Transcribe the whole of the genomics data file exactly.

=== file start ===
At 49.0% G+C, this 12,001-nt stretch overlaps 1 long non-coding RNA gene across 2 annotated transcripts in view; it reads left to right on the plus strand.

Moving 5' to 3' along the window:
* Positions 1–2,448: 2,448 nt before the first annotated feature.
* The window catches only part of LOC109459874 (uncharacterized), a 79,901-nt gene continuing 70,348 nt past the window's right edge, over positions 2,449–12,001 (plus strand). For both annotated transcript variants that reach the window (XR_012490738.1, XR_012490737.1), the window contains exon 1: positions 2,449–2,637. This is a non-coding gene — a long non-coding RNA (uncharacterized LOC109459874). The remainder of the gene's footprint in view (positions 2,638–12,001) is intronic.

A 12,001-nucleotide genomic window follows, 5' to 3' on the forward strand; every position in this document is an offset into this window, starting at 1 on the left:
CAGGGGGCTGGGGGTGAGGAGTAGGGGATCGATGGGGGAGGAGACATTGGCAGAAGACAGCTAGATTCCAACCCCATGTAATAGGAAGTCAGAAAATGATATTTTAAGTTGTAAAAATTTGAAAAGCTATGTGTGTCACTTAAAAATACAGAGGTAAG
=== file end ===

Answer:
At 49.0% G+C, this 12,001-nt stretch overlaps 1 long non-coding RNA gene across 2 annotated transcripts in view; it reads left to right on the plus strand.

Moving 5' to 3' along the window:
* Positions 1–2,448: 2,448 nt before the first annotated feature.
* The window catches only part of LOC109459874 (uncharacterized), a 79,901-nt gene continuing 70,348 nt past the window's right edge, over positions 2,449–12,001 (plus strand). For both annotated transcript variants that reach the window (XR_012490738.1, XR_012490737.1), the window contains exon 1: positions 2,449–2,637. This is a non-coding gene — a long non-coding RNA (uncharacterized LOC109459874). The remainder of the gene's footprint in view (positions 2,638–12,001) is intronic.

A 12,001-nucleotide genomic window follows, 5' to 3' on the forward strand; every position in this document is an offset into this window, starting at 1 on the left:
CAGGGGGCTGGGGGTGAGGAGTAGGGGATCGATGGGGGAGGAGACATTGGCAGAAGACAGCTAGATTCCAACCCCATGTAATAGGAAGTCAGAAAATGATATTTTAAGTTGTAAAAATTTGAAAAGCTATGTGTGTCACTTAAAAATACAGAGGTAAG